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Karim, A.; Raji, Z.; Karam, A.; Khalloufi, S. Fibrous Plant-Based Food Waste for Sorbing Heavy Metals. Encyclopedia. Available online: (accessed on 25 June 2024).
Karim A, Raji Z, Karam A, Khalloufi S. Fibrous Plant-Based Food Waste for Sorbing Heavy Metals. Encyclopedia. Available at: Accessed June 25, 2024.
Karim, Ahasanul, Zarifeh Raji, Antoine Karam, Seddik Khalloufi. "Fibrous Plant-Based Food Waste for Sorbing Heavy Metals" Encyclopedia, (accessed June 25, 2024).
Karim, A., Raji, Z., Karam, A., & Khalloufi, S. (2023, May 31). Fibrous Plant-Based Food Waste for Sorbing Heavy Metals. In Encyclopedia.
Karim, Ahasanul, et al. "Fibrous Plant-Based Food Waste for Sorbing Heavy Metals." Encyclopedia. Web. 31 May, 2023.
Fibrous Plant-Based Food Waste for Sorbing Heavy Metals

“Heavy metals” are associated with environmental pollution, food contamination, and toxicity and have adverse effects on terrestrial and aquatic ecosystems and animal and human health. Hazardous heavy metals and metalloids, such as arsenic (As), cadmium (Cd), chromium (Cr), lead (Pb), and mercury (Hg), and several essential heavy metals, such as copper (Cu), iron (Fe), manganese (Mn), nickel (Ni), and zinc (Zn), above threshold levels, have been identified as priority contaminants and one of the key environmental issues of global concern due to their mobility in terrestrial and natural aquatic ecosystems and their carcinogenic nature. Use of inexpensive and abundantly available biosorbents generated from fibrous plant-based food-waste materials to remove heavy metals has garnered considerable research attention.

biosorbents food-waste valorization plant fibers wastewater treatment metal

1. Plant-Fiber Components

Plant fibers are found as structural elements in agricultural crops and in their botanical parts, such as nuts, grains, or seeds (beans, split peas, soybeans, corn, sunflowers, barley, oats, wheat, almonds, pumpkins, etc.); lentils, legumes, or vegetables (cauliflower, carrots, broccoli, celery, cabbage, turnip greens, brussels sprouts, potatoes, artichokes, eggplants, beets, cauliflower, endives, turnips, fennel, onions, leeks, rutabagas, etc.); and fruits (guavas, mangoes, strawberries, pomegranates, bananas, prunes, apples, raspberries, pears, avocados, blackberries, oranges, pineapples, etc.). Plant fibers have a complex structure that is really made up of a cell wall and a central lumen channel. The middle lamella, the primary wall, and the secondary wall are the three components that make up a cell wall [1]. The primary wall is made up of disorganized cellulose in a pectin, hemicellulose, and lignin matrix. The secondary wall is composed of crystalline cellulose and is separated into three sections: the exterior, middle, and interior secondary walls [2]. The chemical components of plant fibers, including cellulose, lignin, hemicellulose, pectin, and wax, can be different depending on their sources and origins [1]. In food science, cellulose, lignin, pectin, and hemicellulose derived or extracted from fibrous plant foods or contained in plant foods or plant-fiber matrices are designated as cellulose fiber, lignin fiber, pectin fiber, and hemicellulose fiber, respectively.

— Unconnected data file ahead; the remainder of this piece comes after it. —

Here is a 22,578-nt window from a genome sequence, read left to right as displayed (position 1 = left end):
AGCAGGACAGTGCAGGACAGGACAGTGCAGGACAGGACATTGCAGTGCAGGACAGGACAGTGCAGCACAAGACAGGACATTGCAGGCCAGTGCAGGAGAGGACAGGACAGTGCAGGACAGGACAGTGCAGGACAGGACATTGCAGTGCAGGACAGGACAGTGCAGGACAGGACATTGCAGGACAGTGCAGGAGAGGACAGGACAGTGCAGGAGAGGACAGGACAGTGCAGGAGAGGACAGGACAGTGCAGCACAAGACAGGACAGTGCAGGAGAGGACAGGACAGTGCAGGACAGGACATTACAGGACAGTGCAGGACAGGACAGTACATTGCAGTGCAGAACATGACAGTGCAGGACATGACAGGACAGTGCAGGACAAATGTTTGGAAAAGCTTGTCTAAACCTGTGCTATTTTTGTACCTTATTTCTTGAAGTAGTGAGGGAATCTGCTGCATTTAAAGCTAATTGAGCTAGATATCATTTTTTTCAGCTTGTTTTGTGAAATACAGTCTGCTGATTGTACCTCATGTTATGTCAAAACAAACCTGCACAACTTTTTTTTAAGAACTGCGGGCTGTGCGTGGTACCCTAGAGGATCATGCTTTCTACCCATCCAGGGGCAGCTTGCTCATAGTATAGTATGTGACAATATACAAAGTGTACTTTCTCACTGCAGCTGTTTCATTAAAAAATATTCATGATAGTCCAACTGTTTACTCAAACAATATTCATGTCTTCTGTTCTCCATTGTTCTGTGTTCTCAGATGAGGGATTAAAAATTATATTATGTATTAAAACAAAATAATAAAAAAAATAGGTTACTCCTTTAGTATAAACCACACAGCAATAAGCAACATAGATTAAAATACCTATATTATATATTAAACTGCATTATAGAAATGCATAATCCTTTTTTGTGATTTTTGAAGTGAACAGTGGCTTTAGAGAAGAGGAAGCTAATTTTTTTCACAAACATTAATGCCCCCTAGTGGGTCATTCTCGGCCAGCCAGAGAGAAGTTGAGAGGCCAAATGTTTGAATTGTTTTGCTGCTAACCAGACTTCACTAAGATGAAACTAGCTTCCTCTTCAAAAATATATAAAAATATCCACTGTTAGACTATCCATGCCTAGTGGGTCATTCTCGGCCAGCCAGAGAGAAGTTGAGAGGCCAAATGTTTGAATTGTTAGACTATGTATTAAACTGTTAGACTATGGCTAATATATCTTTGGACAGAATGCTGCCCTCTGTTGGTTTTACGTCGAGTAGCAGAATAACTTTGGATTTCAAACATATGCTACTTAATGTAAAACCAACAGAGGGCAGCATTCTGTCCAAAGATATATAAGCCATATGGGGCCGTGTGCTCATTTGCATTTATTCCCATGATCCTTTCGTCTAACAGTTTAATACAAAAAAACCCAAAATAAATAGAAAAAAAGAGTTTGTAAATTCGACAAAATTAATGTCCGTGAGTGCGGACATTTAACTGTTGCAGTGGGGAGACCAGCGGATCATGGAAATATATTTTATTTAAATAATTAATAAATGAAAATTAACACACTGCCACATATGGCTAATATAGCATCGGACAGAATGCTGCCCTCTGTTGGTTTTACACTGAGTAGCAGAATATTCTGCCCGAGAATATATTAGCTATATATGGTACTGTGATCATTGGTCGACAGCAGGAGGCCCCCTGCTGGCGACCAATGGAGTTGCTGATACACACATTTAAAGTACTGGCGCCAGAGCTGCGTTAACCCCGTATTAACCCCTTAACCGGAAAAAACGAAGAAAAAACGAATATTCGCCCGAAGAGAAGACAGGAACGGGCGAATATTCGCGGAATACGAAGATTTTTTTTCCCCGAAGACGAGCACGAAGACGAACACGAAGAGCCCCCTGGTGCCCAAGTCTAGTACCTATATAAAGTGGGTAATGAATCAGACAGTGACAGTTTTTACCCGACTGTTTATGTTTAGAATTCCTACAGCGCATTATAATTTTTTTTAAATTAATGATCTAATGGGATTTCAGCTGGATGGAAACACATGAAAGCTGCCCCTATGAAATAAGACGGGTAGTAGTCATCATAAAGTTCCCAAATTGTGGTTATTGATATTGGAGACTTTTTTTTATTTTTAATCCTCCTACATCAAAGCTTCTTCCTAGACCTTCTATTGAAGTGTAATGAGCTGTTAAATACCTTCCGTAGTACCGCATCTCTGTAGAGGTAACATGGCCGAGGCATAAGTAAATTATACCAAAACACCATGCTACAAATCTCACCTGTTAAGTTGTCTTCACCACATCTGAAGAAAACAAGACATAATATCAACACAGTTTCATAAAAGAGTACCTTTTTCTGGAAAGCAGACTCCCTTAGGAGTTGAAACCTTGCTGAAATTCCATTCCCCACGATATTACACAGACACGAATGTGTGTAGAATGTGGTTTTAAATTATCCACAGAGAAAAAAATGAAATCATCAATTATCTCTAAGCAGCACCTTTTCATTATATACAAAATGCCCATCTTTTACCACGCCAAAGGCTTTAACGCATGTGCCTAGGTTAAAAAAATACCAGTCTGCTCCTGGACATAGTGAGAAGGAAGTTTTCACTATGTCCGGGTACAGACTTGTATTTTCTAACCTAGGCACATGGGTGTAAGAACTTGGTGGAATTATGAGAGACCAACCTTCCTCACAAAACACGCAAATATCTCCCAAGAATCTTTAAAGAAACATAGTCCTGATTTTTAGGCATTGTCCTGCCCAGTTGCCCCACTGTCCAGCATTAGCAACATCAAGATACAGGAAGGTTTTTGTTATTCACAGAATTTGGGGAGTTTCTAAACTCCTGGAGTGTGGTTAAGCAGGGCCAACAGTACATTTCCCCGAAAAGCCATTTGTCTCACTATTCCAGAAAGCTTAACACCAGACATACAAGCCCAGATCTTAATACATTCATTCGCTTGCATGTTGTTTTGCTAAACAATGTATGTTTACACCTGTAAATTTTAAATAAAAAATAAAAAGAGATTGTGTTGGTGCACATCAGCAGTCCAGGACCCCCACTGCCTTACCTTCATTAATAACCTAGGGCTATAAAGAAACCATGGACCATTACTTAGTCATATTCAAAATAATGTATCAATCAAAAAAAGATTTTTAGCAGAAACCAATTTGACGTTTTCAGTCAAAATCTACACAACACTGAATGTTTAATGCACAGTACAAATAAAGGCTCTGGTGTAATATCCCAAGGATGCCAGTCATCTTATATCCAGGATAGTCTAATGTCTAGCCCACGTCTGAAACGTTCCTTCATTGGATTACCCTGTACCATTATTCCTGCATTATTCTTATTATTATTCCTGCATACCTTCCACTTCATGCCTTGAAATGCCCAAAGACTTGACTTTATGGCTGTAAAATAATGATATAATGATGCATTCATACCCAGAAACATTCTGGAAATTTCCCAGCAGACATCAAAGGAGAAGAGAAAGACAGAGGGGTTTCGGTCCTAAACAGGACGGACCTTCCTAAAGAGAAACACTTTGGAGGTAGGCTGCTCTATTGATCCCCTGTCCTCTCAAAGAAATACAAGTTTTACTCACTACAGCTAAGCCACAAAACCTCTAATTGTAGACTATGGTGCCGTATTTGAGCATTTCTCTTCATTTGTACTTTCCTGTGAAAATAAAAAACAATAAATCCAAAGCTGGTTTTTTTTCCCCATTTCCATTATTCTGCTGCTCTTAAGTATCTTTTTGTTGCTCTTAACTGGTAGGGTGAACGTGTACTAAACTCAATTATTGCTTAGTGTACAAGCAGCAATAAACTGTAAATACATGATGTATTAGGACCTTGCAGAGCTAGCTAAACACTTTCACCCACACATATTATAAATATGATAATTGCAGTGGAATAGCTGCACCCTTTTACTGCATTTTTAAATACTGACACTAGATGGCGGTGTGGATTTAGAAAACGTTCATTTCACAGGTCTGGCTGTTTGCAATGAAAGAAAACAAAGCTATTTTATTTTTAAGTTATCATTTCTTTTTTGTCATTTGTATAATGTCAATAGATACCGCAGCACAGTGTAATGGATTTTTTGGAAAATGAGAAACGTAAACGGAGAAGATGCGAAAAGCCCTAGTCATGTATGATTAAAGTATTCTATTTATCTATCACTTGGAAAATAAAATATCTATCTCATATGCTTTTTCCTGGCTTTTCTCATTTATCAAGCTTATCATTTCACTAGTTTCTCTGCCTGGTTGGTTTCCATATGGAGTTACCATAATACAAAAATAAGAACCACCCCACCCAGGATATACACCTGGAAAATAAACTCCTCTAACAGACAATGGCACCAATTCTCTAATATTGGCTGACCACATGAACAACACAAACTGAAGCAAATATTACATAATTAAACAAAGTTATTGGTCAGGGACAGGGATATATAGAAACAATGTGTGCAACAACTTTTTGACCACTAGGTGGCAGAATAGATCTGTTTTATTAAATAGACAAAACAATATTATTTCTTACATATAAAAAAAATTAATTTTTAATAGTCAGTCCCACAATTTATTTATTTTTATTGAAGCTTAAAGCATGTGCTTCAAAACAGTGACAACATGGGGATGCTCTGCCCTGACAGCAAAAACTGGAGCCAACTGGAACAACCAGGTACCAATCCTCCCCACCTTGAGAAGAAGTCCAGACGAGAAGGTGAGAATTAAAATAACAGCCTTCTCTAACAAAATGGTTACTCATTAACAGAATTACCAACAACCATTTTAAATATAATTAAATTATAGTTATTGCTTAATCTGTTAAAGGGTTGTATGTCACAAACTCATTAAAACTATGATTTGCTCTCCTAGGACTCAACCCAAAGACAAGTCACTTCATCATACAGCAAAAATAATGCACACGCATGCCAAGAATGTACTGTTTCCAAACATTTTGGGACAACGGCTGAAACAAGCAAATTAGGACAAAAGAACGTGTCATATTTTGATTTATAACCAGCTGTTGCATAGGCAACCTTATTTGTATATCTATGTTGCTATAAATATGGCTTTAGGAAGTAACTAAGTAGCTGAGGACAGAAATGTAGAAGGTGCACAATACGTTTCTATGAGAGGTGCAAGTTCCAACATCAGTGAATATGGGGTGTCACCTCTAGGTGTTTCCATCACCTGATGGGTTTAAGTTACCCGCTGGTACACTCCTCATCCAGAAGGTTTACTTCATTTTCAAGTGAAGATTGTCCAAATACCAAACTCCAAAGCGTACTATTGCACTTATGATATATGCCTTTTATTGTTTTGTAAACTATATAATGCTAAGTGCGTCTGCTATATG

The main component of plant cells is generally cellulose, which is arranged in microfibrils and surrounded by hemicellulose, which includes xylans, mannans, glucomannans, galactans, and arabinogalactans as well as lignin, pectin, and trace amounts of protein [3][4]. Fibers include functional groups such as carboxyl, phenolic, lactonic, and hydroxyl groups that bind to metals and remove them from aqueous environments. These functional groups interact with metal ions and act as hydrogen-ion replacements. Over a wide pH range, the process includes electrostatic and dispersive interactions between cations and the acidic surface area [5]. Feng and Guo [6] showed how Pb2+, Cd2+, and Ni2+ ions were attached to modified orange peel by inclusion of carboxyl and hydroxyl groups. The constancy of metal-fiber complexes varies with the type of metal, the experimental settings, the fiber sources, and other factors, according to published studies [3][5]. Al-Ghouti and Li [7] revealed that raw date pits may be utilized to remove Cu2+ and Cd2+ through the processes of complexation, coordination, chelation, ion exchange, and adsorption.

2. Fibrous Plant-Based Biomass Parts